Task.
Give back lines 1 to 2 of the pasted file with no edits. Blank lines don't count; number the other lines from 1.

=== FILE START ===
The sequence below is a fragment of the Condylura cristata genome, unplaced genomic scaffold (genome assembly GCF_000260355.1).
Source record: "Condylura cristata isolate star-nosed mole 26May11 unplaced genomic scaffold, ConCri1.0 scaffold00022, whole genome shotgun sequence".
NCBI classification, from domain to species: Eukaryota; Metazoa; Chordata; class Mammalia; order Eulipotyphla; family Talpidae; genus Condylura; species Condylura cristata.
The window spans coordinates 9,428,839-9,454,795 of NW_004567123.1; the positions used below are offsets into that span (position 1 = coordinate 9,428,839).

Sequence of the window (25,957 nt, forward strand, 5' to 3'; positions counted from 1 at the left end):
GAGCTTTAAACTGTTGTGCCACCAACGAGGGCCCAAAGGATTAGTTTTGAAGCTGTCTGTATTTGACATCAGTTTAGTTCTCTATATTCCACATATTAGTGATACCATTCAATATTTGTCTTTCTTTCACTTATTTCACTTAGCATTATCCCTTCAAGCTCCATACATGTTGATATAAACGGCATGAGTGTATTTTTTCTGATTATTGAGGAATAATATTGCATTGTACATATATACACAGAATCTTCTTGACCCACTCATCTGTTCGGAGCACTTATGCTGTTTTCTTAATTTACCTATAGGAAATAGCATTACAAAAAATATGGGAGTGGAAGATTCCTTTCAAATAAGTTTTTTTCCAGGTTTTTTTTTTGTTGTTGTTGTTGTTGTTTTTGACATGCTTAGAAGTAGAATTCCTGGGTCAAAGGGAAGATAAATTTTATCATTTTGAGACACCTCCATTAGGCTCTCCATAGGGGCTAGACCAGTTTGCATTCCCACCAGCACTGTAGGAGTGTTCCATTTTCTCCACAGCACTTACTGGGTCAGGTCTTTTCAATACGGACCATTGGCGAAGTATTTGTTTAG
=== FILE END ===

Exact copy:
The sequence below is a fragment of the Condylura cristata genome, unplaced genomic scaffold (genome assembly GCF_000260355.1).
Source record: "Condylura cristata isolate star-nosed mole 26May11 unplaced genomic scaffold, ConCri1.0 scaffold00022, whole genome shotgun sequence".